This is a chilling read, chilling because it is not some far-fetched tale, but rather a well-told story of what is not only feasible, but also a distinct possibility at some point. Dr. Jarvis, a genius pioneer in microbiology and virology, is obsessed with the idea that mankind is a parasite destroying the earth and sees himself as the savior of the planet. He has the knowledge, the resources, and the means to develop a kind of super-smallpox virus, and he has the opportunity to introduce it on This is a chilling read, chilling because it is not some far-fetched tale, but rather a well-told story of what is not only feasible, but also a distinct possibility at some point. Dr. Jarvis, a genius pioneer in microbiology and virology, is obsessed with the idea that mankind is a parasite destroying the earth and sees himself as the savior of the planet. He has the knowledge, the resources, and the means to develop a kind of super-smallpox virus, and he has the opportunity to introduce it on a world-wide basis almost simultaneously. He surmises a very small percentage of the earth’s population will survive but he really doesn’t care if every last human dies. This parallel story line focuses on a small group of those survivors in Georgia and two in Alabama. Mason Raines, in Georgia, is a U.S. Marshall and firearms expert and instructor. The other unlikely protagonist/bad guy is Tanner Raines, a convict in an Alabama prison. This book was fast paced, the characters well developed, and I particularly liked the interaction between Tanner Raines and elven year old Sam, daughter of the sequestered President of the United States. The author does an excellent job of painting the picture of what would happen if a pandemic wiped out almost all of the population of the earth. Society and infrastructures would collapse. Life would be a minute-by-minute struggle for survival. His presentation is realistic and scary. Well written. The book did end a bit abruptly, but that is often the case with a series. I am going to read the next one at least to find out what happens to Tanner and Sam. Highly recommended.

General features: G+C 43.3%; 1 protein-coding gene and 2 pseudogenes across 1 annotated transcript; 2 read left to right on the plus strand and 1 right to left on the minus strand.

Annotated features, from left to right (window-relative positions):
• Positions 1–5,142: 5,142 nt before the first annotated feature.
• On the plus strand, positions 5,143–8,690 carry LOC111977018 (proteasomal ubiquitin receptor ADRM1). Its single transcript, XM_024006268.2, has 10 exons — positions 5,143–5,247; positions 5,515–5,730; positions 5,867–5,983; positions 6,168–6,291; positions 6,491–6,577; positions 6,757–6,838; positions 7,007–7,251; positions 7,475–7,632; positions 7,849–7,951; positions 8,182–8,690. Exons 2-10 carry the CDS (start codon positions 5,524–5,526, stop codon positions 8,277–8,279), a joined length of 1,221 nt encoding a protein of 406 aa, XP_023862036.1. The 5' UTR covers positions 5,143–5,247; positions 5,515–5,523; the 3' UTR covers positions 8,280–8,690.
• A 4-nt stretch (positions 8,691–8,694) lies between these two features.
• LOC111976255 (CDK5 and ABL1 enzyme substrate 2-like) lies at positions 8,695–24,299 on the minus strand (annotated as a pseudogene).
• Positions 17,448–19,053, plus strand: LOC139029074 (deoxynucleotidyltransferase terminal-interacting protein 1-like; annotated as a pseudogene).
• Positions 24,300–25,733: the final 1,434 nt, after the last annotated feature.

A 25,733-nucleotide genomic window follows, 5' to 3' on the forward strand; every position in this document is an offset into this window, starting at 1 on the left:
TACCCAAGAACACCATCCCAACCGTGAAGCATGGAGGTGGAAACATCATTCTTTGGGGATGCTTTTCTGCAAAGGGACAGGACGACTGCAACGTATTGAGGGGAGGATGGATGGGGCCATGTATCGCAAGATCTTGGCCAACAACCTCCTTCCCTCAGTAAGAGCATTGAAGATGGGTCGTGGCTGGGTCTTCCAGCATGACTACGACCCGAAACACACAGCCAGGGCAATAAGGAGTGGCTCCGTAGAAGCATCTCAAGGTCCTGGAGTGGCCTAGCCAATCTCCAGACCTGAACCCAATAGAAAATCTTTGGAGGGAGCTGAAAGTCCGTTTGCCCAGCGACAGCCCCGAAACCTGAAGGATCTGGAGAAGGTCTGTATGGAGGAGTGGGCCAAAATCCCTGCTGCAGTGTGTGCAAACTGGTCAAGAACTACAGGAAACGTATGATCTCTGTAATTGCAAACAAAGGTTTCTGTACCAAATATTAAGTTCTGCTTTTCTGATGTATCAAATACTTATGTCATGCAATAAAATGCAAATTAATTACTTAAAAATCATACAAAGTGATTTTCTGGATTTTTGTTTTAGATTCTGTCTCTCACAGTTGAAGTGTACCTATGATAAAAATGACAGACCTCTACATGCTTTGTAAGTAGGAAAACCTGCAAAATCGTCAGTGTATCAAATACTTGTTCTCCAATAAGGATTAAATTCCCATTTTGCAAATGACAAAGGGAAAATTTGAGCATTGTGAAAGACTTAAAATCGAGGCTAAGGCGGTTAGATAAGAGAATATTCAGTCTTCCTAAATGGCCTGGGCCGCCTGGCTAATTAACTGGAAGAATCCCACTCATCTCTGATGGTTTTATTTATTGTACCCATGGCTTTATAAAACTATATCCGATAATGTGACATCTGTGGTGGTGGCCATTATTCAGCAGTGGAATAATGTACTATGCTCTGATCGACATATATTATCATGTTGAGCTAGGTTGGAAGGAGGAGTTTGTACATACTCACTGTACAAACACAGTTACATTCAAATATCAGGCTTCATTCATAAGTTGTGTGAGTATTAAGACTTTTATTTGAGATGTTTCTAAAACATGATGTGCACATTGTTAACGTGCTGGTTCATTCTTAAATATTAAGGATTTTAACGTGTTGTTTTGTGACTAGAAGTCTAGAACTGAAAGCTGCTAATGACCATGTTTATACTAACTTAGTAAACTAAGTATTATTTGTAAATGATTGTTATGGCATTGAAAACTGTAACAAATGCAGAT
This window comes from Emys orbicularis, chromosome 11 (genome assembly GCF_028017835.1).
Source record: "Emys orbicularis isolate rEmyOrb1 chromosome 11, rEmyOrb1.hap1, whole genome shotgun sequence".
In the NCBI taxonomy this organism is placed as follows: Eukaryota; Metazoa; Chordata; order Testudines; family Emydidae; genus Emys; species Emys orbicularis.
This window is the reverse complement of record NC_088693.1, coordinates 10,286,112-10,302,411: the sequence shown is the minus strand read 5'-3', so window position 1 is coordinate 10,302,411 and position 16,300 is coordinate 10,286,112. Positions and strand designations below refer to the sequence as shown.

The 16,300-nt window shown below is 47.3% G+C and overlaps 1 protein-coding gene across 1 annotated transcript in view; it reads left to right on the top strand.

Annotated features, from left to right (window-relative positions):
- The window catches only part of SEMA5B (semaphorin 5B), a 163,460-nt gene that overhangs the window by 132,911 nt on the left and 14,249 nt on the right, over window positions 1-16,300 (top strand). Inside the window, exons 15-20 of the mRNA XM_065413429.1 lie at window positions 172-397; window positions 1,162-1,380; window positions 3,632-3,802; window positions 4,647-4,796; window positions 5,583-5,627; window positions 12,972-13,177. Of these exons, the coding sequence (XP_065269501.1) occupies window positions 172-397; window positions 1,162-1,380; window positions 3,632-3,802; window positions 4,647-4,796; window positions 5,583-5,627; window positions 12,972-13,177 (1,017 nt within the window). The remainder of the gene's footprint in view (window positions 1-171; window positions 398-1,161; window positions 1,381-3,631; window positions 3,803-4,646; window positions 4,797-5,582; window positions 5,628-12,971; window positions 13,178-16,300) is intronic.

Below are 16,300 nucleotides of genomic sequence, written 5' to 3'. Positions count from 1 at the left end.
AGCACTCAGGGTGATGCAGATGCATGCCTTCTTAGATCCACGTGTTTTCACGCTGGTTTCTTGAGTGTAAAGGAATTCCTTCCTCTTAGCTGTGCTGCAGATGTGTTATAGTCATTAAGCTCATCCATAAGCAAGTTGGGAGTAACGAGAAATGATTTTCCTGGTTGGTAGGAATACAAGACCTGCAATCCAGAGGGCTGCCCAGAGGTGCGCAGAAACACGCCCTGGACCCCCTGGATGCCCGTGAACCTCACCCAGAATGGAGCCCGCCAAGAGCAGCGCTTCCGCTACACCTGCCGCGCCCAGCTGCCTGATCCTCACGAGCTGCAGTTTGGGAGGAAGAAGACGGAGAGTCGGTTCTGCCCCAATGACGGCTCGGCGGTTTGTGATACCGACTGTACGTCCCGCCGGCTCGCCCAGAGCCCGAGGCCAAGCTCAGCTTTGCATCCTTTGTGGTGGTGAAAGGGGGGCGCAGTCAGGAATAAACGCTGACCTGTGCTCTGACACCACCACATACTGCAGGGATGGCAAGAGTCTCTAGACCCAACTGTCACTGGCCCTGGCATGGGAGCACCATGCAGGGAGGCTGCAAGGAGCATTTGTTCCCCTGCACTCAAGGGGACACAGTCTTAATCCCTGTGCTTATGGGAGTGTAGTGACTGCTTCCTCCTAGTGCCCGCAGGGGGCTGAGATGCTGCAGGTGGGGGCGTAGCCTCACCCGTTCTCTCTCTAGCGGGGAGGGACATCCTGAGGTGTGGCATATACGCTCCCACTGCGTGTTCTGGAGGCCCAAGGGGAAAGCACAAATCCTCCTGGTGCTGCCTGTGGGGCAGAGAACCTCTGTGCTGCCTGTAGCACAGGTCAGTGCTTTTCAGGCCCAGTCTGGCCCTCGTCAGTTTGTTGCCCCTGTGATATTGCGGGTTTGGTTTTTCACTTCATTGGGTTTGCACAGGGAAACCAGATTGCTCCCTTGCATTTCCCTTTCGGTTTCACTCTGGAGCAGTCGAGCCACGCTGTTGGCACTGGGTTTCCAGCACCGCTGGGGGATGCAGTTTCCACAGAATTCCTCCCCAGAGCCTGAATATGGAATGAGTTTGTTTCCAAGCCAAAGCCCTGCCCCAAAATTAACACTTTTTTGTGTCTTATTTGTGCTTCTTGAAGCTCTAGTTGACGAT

29. 4 out of 5

    Michael

    The author does a great job of quickly grabbing your attention and putting you smack in the middle of the story. The book focuses in on two groups in the country as they try to survive a flu pandemic. The author does a great job with the narration vs. a lot of what you see with some books where there is conversation just to have conversation, and takes the time to explain in layman’s terms what is going on as well as some of the disaster preparedness. I think what struck me most of all about this The author does a great job of quickly grabbing your attention and putting you smack in the middle of the story. The book focuses in on two groups in the country as they try to survive a flu pandemic. The author does a great job with the narration vs. a lot of what you see with some books where there is conversation just to have conversation, and takes the time to explain in layman’s terms what is going on as well as some of the disaster preparedness. I think what struck me most of all about this book is it is something tangible most people can wrap their heads around - a worldwide pandemic and the sense of fear, panic, and the ensuing struggle as people try to survive. There aren't a lot of whistles and bells to this novel, but the author really makes you feel like you are there in the middle of the action. I had a hard time putting this one down, and I continue to think about it well after finishing it. I picked this one up for just 99 cents for the Kindle version and received a lot more than that for entertainment value. I’ve gone and purchased the next book of the series, and will see where the author’s imagination takes us next.